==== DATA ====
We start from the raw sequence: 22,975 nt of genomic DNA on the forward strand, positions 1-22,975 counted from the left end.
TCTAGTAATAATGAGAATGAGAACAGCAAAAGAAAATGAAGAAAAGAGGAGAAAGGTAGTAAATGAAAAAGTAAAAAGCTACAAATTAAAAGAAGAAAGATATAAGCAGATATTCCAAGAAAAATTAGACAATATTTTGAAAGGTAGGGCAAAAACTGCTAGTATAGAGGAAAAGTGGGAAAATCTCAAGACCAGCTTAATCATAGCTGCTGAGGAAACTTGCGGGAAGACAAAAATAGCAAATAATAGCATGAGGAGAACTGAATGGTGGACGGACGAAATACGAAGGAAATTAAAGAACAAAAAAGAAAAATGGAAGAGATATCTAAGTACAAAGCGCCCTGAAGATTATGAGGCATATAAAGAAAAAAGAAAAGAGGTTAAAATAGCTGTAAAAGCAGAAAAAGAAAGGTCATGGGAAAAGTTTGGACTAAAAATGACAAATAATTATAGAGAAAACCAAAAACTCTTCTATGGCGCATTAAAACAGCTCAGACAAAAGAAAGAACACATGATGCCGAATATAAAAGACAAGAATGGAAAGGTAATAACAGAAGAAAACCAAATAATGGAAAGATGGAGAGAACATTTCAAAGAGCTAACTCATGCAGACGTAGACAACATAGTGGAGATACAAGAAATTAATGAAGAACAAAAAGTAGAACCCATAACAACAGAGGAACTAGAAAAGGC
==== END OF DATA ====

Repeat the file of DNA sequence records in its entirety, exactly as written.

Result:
We start from the raw sequence: 22,975 nt of genomic DNA on the forward strand, positions 1-22,975 counted from the left end.
TCTAGTAATAATGAGAATGAGAACAGCAAAAGAAAATGAAGAAAAGAGGAGAAAGGTAGTAAATGAAAAAGTAAAAAGCTACAAATTAAAAGAAGAAAGATATAAGCAGATATTCCAAGAAAAATTAGACAATATTTTGAAAGGTAGGGCAAAAACTGCTAGTATAGAGGAAAAGTGGGAAAATCTCAAGACCAGCTTAATCATAGCTGCTGAGGAAACTTGCGGGAAGACAAAAATAGCAAATAATAGCATGAGGAGAACTGAATGGTGGACGGACGAAATACGAAGGAAATTAAAGAACAAAAAAGAAAAATGGAAGAGATATCTAAGTACAAAGCGCCCTGAAGATTATGAGGCATATAAAGAAAAAAGAAAAGAGGTTAAAATAGCTGTAAAAGCAGAAAAAGAAAGGTCATGGGAAAAGTTTGGACTAAAAATGACAAATAATTATAGAGAAAACCAAAAACTCTTCTATGGCGCATTAAAACAGCTCAGACAAAAGAAAGAACACATGATGCCGAATATAAAAGACAAGAATGGAAAGGTAATAACAGAAGAAAACCAAATAATGGAAAGATGGAGAGAACATTTCAAAGAGCTAACTCATGCAGACGTAGACAACATAGTGGAGATACAAGAAATTAATGAAGAACAAAAAGTAGAACCCATAACAACAGAGGAACTAGAAAAGGC